However, while the above structural critique of Miki correctly captures an important unforeseen facet of his political theory, it neglects to articulate the ambiguous role that the concept of quote;culturequote; plays in political discourses which attempt to transcend the nation-state. The starting point of Miki’s conception of culture is his anthropological assertion that only human beings have quote;culturequote; and that it is quote;culturequote; which endows them with self-conscious subjectivity. As such, a strong universalistic undercurrent runs through his notion of culture: all humans, as humans, have it. However, quote;culturequote; is also starkly particularized notion in his theory of pan-East Asian cooperativism. For Miki, culture is not so much a stable, given object past down through tradition, but a dynamic process of quote;makingquote; [seisaku; poiesis]. Insofar as it is a quote;makingquote; and not a quote;givenquote;, a certain global unevenness is, in his view, inevitable in the development of cultural practices. Following a naïve reading of Hegel’s notion of world-historical Spirit, Miki argues that at any given moment one cultural sphere posses the most quote;advancedquote; form of universal human culture. In the crisis laden aftermath of the First World War, this role of bearing universal culture shifted, for Miki, from the West to East Asia. This new stage of world history in the hands of an East Asia lead by Japan would subsume the putative rationalism of the West and the pragmatism of the East to create a new culture which embraces – rather than alienates – particular cultural identities (e.g. Chinese, Korean, etc.) and social roles (e.g. laborer, mother, etc.) necessitating their participation in the social whole called the East Asian Cooperative Body [toua kyoudoutai]. In short, he proposes a society in which every particular subject is valued as essential to the good of the whole, both that of the imaginary totality called East Asia and that of the world in general.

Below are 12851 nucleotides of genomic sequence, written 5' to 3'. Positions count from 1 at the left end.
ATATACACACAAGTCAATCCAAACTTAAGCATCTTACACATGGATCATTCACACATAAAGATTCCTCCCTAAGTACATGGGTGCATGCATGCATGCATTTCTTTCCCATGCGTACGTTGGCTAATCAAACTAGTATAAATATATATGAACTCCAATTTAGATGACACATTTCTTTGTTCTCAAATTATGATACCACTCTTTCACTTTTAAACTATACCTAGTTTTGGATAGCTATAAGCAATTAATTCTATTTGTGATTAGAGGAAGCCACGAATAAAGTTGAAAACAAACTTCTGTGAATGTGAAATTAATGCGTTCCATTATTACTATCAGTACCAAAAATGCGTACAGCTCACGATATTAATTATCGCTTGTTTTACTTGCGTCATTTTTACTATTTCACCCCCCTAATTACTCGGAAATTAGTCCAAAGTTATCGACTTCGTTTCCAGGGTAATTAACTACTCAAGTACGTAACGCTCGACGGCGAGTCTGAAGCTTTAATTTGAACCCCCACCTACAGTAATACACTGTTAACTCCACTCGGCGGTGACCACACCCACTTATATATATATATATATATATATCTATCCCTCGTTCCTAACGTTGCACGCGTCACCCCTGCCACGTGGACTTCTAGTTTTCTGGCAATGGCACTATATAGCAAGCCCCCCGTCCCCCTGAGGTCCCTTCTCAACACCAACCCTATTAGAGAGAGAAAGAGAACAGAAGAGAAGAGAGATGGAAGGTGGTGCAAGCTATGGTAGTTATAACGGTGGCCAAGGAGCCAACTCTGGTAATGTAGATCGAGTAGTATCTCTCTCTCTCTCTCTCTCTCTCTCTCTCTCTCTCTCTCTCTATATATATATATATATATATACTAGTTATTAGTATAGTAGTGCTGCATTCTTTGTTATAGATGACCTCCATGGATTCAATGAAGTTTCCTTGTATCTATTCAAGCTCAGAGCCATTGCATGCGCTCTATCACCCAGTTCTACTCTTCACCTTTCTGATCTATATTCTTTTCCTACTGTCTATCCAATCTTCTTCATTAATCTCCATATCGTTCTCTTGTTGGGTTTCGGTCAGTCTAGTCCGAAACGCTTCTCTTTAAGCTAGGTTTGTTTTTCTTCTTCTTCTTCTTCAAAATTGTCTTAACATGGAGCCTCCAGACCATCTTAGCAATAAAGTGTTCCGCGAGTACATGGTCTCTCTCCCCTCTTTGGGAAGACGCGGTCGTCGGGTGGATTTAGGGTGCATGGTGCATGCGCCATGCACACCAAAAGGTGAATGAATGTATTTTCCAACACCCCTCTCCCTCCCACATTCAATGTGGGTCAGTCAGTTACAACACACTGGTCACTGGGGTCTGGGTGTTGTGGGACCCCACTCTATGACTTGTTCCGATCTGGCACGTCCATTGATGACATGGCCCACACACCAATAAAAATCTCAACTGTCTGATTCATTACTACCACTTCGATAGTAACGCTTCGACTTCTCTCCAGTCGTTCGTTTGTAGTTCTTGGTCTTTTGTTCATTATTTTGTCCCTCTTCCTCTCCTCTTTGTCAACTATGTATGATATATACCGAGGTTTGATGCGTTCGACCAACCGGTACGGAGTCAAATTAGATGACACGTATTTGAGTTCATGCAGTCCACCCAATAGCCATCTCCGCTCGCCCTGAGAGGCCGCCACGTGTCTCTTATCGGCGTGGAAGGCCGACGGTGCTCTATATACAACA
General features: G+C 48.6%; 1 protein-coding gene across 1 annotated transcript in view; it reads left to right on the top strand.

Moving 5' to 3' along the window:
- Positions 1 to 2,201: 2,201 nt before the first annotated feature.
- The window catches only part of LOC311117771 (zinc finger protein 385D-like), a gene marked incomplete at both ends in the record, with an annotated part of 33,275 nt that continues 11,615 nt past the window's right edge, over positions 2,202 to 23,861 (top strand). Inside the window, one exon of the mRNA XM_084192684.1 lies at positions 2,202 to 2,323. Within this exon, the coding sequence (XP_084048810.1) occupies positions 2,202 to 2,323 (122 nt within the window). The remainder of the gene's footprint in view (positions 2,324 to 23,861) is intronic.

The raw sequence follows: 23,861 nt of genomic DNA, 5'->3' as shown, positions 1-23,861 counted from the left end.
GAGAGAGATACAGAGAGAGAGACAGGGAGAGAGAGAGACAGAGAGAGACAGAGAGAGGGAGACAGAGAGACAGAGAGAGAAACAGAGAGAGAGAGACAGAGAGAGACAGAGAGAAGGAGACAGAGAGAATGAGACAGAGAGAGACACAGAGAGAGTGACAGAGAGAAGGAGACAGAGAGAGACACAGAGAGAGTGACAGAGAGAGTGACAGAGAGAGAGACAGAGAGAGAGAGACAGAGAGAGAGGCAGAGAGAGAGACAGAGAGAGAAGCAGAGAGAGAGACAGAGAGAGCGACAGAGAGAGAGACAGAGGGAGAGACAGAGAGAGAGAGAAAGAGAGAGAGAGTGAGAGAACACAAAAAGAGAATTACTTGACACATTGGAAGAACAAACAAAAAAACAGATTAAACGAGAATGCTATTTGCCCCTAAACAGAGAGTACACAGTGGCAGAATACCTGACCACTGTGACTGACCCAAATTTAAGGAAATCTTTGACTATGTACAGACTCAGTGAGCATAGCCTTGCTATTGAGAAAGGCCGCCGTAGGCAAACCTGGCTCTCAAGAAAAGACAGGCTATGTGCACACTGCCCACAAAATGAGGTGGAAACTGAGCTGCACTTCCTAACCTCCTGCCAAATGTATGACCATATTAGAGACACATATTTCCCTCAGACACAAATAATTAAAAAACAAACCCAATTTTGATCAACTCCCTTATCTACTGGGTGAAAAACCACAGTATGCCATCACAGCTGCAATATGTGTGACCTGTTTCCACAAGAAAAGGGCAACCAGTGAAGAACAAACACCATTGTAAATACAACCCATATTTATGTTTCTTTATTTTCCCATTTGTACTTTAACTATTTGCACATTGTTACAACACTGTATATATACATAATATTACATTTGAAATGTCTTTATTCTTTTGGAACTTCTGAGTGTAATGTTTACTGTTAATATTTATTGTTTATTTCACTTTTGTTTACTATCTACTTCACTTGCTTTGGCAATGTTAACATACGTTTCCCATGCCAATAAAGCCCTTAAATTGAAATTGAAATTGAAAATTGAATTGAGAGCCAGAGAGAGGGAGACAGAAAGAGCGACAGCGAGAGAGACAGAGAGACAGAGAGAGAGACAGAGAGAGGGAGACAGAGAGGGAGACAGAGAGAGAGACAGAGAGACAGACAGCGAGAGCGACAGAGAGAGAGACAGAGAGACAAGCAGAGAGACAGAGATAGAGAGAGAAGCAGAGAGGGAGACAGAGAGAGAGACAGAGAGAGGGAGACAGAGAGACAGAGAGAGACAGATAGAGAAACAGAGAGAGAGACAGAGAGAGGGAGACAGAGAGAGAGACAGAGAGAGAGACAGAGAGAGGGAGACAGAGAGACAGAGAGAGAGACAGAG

In my paper, I shall explore two aspects of Miki’s notion of quote;culturequote; by analyzing texts such as Shin-Nihon no Shisou Genri [Principles of Thought for a New Japan]. First, I shall argue that Miki’s conception of quote;culturequote; is a form of relativism which passes itself off as a universalism. While arguing for the greater good of universal human culture, he advances a developmental notion of history which establishes dialectical relations between cultural spheres, such that power and all the trappings of universality originate from one pole and flows into the second creating the latter as quote;otherquote; or a constitutive outside. Second, based on my analysis of his notion of a new East Asian cooperativist culture, I shall abstract his conception of cultural cooperativism from the context of Miki’s immediate political concerns and will attempt to demonstrate that his political theory shares deep affinities with a certain form of social organization – one that also claims universality – which arose in industrialized liberal democratic societies in the post-war period. Namely, he unwittingly anticipates the development of what Yamanouchi Yasushi, following Niklas Luhmann, calls the quote;system societyquote;, a form of social organization in which internal social crises and antagonisms are dealt with not through brutal suppression but through the public solicitation of the disaffected to participate in the social whole. I shall demonstrate that this social formation with its claims of universality also depends on a constitutive outside that resists recuperation into the social whole.